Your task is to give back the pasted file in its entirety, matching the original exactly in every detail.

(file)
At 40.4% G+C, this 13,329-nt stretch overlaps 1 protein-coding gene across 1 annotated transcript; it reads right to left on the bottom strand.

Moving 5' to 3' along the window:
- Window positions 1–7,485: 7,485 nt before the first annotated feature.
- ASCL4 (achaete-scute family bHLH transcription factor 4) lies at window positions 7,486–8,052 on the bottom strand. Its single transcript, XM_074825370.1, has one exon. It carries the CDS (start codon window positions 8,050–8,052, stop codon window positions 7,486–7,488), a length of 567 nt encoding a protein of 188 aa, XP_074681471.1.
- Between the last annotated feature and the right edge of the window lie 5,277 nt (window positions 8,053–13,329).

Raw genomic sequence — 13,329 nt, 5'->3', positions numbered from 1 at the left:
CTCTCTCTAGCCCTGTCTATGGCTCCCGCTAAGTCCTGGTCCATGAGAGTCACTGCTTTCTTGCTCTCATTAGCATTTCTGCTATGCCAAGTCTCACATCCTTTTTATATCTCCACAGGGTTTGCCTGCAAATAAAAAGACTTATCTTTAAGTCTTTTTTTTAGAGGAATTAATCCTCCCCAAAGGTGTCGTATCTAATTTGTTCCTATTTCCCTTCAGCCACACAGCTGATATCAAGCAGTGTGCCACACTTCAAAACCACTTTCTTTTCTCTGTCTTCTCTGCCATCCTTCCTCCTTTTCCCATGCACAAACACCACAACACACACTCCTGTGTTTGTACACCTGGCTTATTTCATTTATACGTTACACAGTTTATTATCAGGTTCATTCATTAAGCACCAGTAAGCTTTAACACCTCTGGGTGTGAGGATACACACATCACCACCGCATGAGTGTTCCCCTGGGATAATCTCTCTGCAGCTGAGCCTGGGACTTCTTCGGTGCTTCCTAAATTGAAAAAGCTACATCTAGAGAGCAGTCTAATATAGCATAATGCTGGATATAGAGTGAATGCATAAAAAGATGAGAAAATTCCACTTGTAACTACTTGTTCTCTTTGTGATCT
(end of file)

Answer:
At 40.4% G+C, this 13,329-nt stretch overlaps 1 protein-coding gene across 1 annotated transcript; it reads right to left on the bottom strand.

Moving 5' to 3' along the window:
- Window positions 1–7,485: 7,485 nt before the first annotated feature.
- ASCL4 (achaete-scute family bHLH transcription factor 4) lies at window positions 7,486–8,052 on the bottom strand. Its single transcript, XM_074825370.1, has one exon. It carries the CDS (start codon window positions 8,050–8,052, stop codon window positions 7,486–7,488), a length of 567 nt encoding a protein of 188 aa, XP_074681471.1.
- Between the last annotated feature and the right edge of the window lie 5,277 nt (window positions 8,053–13,329).

Raw genomic sequence — 13,329 nt, 5'->3', positions numbered from 1 at the left:
CTCTCTCTAGCCCTGTCTATGGCTCCCGCTAAGTCCTGGTCCATGAGAGTCACTGCTTTCTTGCTCTCATTAGCATTTCTGCTATGCCAAGTCTCACATCCTTTTTATATCTCCACAGGGTTTGCCTGCAAATAAAAAGACTTATCTTTAAGTCTTTTTTTTAGAGGAATTAATCCTCCCCAAAGGTGTCGTATCTAATTTGTTCCTATTTCCCTTCAGCCACACAGCTGATATCAAGCAGTGTGCCACACTTCAAAACCACTTTCTTTTCTCTGTCTTCTCTGCCATCCTTCCTCCTTTTCCCATGCACAAACACCACAACACACACTCCTGTGTTTGTACACCTGGCTTATTTCATTTATACGTTACACAGTTTATTATCAGGTTCATTCATTAAGCACCAGTAAGCTTTAACACCTCTGGGTGTGAGGATACACACATCACCACCGCATGAGTGTTCCCCTGGGATAATCTCTCTGCAGCTGAGCCTGGGACTTCTTCGGTGCTTCCTAAATTGAAAAAGCTACATCTAGAGAGCAGTCTAATATAGCATAATGCTGGATATAGAGTGAATGCATAAAAAGATGAGAAAATTCCACTTGTAACTACTTGTTCTCTTTGTGATCT